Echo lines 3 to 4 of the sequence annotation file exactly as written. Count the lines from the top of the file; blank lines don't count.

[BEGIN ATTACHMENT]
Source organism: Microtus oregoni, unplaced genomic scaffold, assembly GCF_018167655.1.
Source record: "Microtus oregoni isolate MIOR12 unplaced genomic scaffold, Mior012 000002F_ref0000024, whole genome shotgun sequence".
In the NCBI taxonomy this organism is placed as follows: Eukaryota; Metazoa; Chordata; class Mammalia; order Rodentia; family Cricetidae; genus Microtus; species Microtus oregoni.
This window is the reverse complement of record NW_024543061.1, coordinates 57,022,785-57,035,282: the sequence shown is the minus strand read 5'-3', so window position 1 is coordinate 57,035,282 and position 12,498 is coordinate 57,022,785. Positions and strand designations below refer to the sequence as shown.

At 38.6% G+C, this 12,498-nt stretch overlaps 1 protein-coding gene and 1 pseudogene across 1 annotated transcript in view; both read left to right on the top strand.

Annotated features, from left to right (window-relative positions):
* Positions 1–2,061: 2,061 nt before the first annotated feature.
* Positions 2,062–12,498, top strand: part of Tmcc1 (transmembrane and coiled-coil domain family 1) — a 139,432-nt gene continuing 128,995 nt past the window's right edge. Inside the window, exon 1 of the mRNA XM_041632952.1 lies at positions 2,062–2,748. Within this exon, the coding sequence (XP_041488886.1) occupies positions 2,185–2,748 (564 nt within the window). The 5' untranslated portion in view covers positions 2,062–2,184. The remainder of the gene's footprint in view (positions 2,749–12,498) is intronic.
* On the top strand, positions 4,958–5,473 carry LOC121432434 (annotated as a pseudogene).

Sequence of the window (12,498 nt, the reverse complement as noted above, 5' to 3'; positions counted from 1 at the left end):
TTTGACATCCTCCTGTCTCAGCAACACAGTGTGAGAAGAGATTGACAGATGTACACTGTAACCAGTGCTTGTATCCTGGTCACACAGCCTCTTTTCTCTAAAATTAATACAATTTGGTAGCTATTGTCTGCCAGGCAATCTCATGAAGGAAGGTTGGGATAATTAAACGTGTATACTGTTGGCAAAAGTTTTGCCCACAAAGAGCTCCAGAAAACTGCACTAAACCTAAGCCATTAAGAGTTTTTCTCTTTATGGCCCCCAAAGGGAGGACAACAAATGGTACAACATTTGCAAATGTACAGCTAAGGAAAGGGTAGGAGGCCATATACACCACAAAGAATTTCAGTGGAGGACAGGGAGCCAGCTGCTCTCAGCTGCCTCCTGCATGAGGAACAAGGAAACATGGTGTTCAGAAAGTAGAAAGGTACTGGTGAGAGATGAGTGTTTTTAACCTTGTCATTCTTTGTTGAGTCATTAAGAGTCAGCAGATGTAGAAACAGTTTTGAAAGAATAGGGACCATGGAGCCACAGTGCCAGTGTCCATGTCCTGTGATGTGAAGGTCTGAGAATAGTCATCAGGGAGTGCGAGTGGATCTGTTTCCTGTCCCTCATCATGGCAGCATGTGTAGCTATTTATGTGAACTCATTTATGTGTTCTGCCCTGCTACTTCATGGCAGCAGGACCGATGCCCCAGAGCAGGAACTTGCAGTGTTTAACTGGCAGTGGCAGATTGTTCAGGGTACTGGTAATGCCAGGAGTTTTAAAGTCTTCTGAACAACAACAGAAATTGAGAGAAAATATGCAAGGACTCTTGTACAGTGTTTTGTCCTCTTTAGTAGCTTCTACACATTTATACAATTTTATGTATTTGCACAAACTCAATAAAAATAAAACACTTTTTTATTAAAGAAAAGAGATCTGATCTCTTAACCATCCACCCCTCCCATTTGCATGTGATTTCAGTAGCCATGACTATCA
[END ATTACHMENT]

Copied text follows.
In the NCBI taxonomy this organism is placed as follows: Eukaryota; Metazoa; Chordata; class Mammalia; order Rodentia; family Cricetidae; genus Microtus; species Microtus oregoni.
This window is the reverse complement of record NW_024543061.1, coordinates 57,022,785-57,035,282: the sequence shown is the minus strand read 5'-3', so window position 1 is coordinate 57,035,282 and position 12,498 is coordinate 57,022,785. Positions and strand designations below refer to the sequence as shown.